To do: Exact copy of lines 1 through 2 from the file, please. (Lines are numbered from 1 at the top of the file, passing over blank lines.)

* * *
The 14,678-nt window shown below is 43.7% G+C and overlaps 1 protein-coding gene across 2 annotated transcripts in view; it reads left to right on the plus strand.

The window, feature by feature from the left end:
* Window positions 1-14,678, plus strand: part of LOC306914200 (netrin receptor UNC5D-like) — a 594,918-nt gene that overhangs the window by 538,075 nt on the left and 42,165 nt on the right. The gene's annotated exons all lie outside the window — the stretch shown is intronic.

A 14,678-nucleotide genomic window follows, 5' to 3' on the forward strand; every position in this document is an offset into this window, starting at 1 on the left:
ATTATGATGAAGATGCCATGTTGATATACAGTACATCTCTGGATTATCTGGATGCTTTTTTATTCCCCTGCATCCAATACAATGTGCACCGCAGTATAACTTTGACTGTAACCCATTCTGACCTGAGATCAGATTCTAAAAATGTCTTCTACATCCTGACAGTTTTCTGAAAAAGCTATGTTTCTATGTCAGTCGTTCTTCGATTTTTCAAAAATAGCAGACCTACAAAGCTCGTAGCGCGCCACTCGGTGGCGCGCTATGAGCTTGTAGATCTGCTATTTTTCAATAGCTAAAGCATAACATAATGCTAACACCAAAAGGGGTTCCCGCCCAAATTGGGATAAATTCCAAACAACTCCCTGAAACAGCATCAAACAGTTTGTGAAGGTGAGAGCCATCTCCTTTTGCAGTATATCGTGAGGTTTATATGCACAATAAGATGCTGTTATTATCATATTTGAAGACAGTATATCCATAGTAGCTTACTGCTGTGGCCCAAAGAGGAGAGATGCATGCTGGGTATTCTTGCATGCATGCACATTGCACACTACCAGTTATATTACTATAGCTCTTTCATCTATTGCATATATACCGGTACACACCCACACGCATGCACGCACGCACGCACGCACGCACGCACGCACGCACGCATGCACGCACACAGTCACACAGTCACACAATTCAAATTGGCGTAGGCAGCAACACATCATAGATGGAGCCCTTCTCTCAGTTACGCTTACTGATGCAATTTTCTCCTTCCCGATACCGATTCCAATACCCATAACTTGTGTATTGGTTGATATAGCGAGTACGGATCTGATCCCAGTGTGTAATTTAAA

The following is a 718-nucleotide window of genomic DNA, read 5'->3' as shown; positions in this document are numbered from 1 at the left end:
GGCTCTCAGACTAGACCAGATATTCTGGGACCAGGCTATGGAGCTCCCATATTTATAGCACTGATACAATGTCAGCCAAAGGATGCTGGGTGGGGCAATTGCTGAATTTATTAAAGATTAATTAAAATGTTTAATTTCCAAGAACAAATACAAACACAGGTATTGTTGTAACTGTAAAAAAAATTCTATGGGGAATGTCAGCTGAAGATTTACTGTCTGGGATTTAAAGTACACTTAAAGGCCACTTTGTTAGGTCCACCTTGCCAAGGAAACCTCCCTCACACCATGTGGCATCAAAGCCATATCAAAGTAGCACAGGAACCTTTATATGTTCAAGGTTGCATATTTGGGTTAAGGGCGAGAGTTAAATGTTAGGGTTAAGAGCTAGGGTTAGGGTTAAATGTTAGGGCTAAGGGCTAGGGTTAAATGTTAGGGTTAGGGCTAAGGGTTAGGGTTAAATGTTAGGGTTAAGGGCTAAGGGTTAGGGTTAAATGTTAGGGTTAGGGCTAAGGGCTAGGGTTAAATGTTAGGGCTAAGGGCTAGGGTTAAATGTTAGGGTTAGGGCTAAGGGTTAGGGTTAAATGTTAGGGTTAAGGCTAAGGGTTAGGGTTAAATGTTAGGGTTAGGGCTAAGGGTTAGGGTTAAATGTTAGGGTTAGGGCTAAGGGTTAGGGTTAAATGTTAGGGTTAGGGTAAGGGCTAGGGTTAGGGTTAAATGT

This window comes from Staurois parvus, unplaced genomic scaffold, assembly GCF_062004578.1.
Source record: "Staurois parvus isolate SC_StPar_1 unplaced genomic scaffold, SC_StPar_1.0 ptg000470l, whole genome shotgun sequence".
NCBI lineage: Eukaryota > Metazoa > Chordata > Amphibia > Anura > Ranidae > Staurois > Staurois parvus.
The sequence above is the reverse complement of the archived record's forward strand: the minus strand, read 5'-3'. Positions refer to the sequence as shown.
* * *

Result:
The 14,678-nt window shown below is 43.7% G+C and overlaps 1 protein-coding gene across 2 annotated transcripts in view; it reads left to right on the plus strand.

The window, feature by feature from the left end: